Los Angeles International Airport (LAX) is one of 15 major airports nationwide that will receive a new advanced runway safety system to help combat potential runway collisions, Federal Aviation Administration (FAA) officials said last week.

The new system — called Airport Surface Detection Equipment, Model X (ASDE-X) — is designed to help air traffic controllers detect potential runway conflicts by providing detailed coverage of movement on runways and taxiways, FAA officials said.

The system integrates data from a variety of sources, including radars and airplane transponders, to create a continuously updated map of all airport-surface operations.

The first deployment of the system for major airport sites is scheduled to begin in January at Seattle-Tacoma International Airport.

It is unknown when LAX will receive the new runway safety system.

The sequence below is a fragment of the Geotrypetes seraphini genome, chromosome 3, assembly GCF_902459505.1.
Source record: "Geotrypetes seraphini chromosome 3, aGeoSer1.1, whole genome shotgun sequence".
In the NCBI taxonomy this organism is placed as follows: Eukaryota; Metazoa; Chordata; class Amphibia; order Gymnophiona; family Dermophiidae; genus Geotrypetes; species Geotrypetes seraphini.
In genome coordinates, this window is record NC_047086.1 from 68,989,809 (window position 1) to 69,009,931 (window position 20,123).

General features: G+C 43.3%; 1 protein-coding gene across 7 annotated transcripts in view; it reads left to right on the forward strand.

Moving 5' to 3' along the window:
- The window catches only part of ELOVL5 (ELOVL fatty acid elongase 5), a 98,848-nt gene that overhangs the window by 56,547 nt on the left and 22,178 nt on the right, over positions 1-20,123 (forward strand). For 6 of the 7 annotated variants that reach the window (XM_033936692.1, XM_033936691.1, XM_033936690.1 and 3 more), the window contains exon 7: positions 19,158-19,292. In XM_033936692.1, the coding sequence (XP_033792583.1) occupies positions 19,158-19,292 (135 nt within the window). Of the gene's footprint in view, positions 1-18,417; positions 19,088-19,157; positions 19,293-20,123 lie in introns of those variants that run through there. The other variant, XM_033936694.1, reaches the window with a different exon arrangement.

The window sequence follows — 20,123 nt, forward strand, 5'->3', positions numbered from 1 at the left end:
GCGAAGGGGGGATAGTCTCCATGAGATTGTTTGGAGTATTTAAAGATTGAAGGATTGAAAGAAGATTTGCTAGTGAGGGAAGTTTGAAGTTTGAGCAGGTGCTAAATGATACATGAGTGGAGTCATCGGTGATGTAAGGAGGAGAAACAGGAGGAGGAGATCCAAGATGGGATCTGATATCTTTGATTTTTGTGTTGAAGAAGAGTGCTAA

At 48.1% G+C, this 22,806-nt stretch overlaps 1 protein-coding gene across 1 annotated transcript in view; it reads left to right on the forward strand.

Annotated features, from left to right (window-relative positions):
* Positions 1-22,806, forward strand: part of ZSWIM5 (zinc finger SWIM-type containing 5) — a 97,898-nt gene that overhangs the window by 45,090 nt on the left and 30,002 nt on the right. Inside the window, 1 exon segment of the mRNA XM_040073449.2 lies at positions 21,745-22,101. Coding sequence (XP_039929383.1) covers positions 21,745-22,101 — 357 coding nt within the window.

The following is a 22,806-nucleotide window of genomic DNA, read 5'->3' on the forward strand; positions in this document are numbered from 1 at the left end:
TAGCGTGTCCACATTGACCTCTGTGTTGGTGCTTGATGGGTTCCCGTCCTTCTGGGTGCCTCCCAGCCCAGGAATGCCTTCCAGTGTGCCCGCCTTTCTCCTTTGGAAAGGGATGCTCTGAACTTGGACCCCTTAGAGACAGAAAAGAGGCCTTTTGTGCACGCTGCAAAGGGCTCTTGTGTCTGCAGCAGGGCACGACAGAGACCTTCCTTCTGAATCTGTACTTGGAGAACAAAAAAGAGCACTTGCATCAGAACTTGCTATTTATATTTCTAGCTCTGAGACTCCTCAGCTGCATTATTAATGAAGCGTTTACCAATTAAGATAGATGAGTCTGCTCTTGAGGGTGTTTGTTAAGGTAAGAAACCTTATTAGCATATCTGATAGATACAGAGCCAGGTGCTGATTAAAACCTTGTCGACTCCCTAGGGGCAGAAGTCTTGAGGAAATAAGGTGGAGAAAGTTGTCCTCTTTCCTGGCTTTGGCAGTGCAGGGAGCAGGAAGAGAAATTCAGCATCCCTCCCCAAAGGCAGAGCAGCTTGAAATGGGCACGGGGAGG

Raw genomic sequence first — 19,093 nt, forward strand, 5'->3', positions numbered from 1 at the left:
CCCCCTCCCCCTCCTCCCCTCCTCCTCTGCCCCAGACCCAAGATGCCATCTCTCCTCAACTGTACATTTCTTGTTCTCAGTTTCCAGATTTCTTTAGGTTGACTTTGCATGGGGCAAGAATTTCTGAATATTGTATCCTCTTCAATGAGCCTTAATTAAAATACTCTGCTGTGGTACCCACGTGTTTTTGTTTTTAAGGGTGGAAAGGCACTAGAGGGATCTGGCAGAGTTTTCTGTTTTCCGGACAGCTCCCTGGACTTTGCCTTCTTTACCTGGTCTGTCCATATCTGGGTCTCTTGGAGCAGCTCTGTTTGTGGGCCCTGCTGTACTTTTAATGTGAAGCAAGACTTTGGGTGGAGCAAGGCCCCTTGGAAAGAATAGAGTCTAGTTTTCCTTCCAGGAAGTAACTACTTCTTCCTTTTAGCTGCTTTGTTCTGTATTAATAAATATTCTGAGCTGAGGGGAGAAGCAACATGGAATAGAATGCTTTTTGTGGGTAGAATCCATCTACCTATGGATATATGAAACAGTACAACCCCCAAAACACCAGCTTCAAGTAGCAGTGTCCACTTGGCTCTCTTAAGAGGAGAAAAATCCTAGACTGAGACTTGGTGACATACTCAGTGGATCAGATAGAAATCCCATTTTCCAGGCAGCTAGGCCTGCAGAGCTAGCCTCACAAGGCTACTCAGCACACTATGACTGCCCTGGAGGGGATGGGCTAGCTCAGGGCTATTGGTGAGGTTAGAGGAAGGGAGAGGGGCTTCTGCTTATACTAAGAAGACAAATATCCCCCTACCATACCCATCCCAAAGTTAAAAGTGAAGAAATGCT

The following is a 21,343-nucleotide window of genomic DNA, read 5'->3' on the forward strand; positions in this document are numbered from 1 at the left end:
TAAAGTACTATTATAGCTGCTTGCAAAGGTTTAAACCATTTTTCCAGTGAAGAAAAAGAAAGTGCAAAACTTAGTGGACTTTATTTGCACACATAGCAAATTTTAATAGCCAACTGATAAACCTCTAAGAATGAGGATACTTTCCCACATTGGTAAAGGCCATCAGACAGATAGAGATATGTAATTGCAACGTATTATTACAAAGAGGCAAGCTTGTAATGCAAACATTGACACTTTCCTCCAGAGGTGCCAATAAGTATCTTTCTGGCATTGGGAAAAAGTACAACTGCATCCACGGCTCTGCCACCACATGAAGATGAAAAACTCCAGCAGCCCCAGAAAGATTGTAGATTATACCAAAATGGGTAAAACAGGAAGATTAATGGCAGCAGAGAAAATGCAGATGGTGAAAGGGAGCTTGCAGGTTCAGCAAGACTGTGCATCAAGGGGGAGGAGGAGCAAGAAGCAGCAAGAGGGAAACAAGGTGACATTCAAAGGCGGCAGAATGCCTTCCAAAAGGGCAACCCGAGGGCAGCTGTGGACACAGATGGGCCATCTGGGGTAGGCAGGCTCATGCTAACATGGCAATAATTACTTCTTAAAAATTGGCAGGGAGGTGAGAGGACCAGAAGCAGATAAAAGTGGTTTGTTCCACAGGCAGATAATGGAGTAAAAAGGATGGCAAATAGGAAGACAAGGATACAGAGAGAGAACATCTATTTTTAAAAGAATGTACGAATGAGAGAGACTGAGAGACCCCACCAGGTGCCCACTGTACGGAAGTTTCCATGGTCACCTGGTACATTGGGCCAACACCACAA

“Reducing the risk of runway incursions is one of our top safety initiatives,” FAA administrator Marion Blakey said.

“The FAA is deploying new technology to these large airports to make sure the traveling public receives the most immediate and greatest safety benefit.”

The Airport Surface Detection Equipment was originally designed as a solution for the smaller of the top-tier airports.

The system was first activated for operational use and testing at General Mitchell International Airport in Milwaukee, Wisconsin in June 2003, and was approved for national deployment in October 2003.

A runway system called Airport Movement Area Safety System (AMASS) has already been deployed at the nation’s largest airports, including LAX.

But the new system will be “especially helpful to controllers at night or in bad weather when visibility is poor,” FAA officials said.

When determining which airports should receive the new system, FAA officials considered factors such as passenger traffic and the complexity of airport runways and taxiways.

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